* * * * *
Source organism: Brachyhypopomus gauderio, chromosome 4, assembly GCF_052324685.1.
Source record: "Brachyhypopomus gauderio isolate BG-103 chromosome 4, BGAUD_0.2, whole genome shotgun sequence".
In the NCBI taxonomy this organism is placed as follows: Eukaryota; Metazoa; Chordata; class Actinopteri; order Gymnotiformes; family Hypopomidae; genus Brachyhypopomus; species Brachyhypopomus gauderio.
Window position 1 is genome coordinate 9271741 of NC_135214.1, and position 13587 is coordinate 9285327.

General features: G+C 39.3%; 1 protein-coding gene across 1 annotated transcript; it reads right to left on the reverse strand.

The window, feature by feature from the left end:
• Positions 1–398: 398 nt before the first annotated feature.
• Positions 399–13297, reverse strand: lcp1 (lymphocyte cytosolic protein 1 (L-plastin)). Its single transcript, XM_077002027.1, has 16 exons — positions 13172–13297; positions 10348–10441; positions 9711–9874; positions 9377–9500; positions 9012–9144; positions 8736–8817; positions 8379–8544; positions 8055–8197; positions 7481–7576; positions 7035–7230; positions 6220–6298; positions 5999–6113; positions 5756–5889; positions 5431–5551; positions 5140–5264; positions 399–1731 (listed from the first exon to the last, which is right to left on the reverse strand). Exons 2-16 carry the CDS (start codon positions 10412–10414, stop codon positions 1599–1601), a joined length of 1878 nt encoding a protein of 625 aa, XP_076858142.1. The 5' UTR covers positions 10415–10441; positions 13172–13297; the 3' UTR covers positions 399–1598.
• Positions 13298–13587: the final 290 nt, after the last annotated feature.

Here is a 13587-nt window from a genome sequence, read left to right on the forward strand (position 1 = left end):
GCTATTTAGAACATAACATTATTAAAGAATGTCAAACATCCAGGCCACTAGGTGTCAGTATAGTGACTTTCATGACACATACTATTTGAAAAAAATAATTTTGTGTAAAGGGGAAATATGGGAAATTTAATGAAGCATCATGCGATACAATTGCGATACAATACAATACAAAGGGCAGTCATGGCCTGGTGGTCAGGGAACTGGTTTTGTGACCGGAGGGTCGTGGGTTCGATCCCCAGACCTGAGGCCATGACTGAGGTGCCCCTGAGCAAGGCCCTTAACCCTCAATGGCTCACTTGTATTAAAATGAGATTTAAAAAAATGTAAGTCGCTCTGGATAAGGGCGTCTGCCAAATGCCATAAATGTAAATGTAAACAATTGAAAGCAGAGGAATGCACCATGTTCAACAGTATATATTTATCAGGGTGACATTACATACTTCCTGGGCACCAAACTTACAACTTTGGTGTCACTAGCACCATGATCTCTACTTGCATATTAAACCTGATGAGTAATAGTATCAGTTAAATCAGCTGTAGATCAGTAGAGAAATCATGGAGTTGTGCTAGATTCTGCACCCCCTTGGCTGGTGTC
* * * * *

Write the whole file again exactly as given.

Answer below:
Source organism: Brachyhypopomus gauderio, chromosome 4, assembly GCF_052324685.1.
Source record: "Brachyhypopomus gauderio isolate BG-103 chromosome 4, BGAUD_0.2, whole genome shotgun sequence".
In the NCBI taxonomy this organism is placed as follows: Eukaryota; Metazoa; Chordata; class Actinopteri; order Gymnotiformes; family Hypopomidae; genus Brachyhypopomus; species Brachyhypopomus gauderio.
Window position 1 is genome coordinate 9271741 of NC_135214.1, and position 13587 is coordinate 9285327.

General features: G+C 39.3%; 1 protein-coding gene across 1 annotated transcript; it reads right to left on the reverse strand.

The window, feature by feature from the left end:
• Positions 1–398: 398 nt before the first annotated feature.
• Positions 399–13297, reverse strand: lcp1 (lymphocyte cytosolic protein 1 (L-plastin)). Its single transcript, XM_077002027.1, has 16 exons — positions 13172–13297; positions 10348–10441; positions 9711–9874; positions 9377–9500; positions 9012–9144; positions 8736–8817; positions 8379–8544; positions 8055–8197; positions 7481–7576; positions 7035–7230; positions 6220–6298; positions 5999–6113; positions 5756–5889; positions 5431–5551; positions 5140–5264; positions 399–1731 (listed from the first exon to the last, which is right to left on the reverse strand). Exons 2-16 carry the CDS (start codon positions 10412–10414, stop codon positions 1599–1601), a joined length of 1878 nt encoding a protein of 625 aa, XP_076858142.1. The 5' UTR covers positions 10415–10441; positions 13172–13297; the 3' UTR covers positions 399–1598.
• Positions 13298–13587: the final 290 nt, after the last annotated feature.

Here is a 13587-nt window from a genome sequence, read left to right on the forward strand (position 1 = left end):
GCTATTTAGAACATAACATTATTAAAGAATGTCAAACATCCAGGCCACTAGGTGTCAGTATAGTGACTTTCATGACACATACTATTTGAAAAAAATAATTTTGTGTAAAGGGGAAATATGGGAAATTTAATGAAGCATCATGCGATACAATTGCGATACAATACAATACAAAGGGCAGTCATGGCCTGGTGGTCAGGGAACTGGTTTTGTGACCGGAGGGTCGTGGGTTCGATCCCCAGACCTGAGGCCATGACTGAGGTGCCCCTGAGCAAGGCCCTTAACCCTCAATGGCTCACTTGTATTAAAATGAGATTTAAAAAAATGTAAGTCGCTCTGGATAAGGGCGTCTGCCAAATGCCATAAATGTAAATGTAAACAATTGAAAGCAGAGGAATGCACCATGTTCAACAGTATATATTTATCAGGGTGACATTACATACTTCCTGGGCACCAAACTTACAACTTTGGTGTCACTAGCACCATGATCTCTACTTGCATATTAAACCTGATGAGTAATAGTATCAGTTAAATCAGCTGTAGATCAGTAGAGAAATCATGGAGTTGTGCTAGATTCTGCACCCCCTTGGCTGGTGTC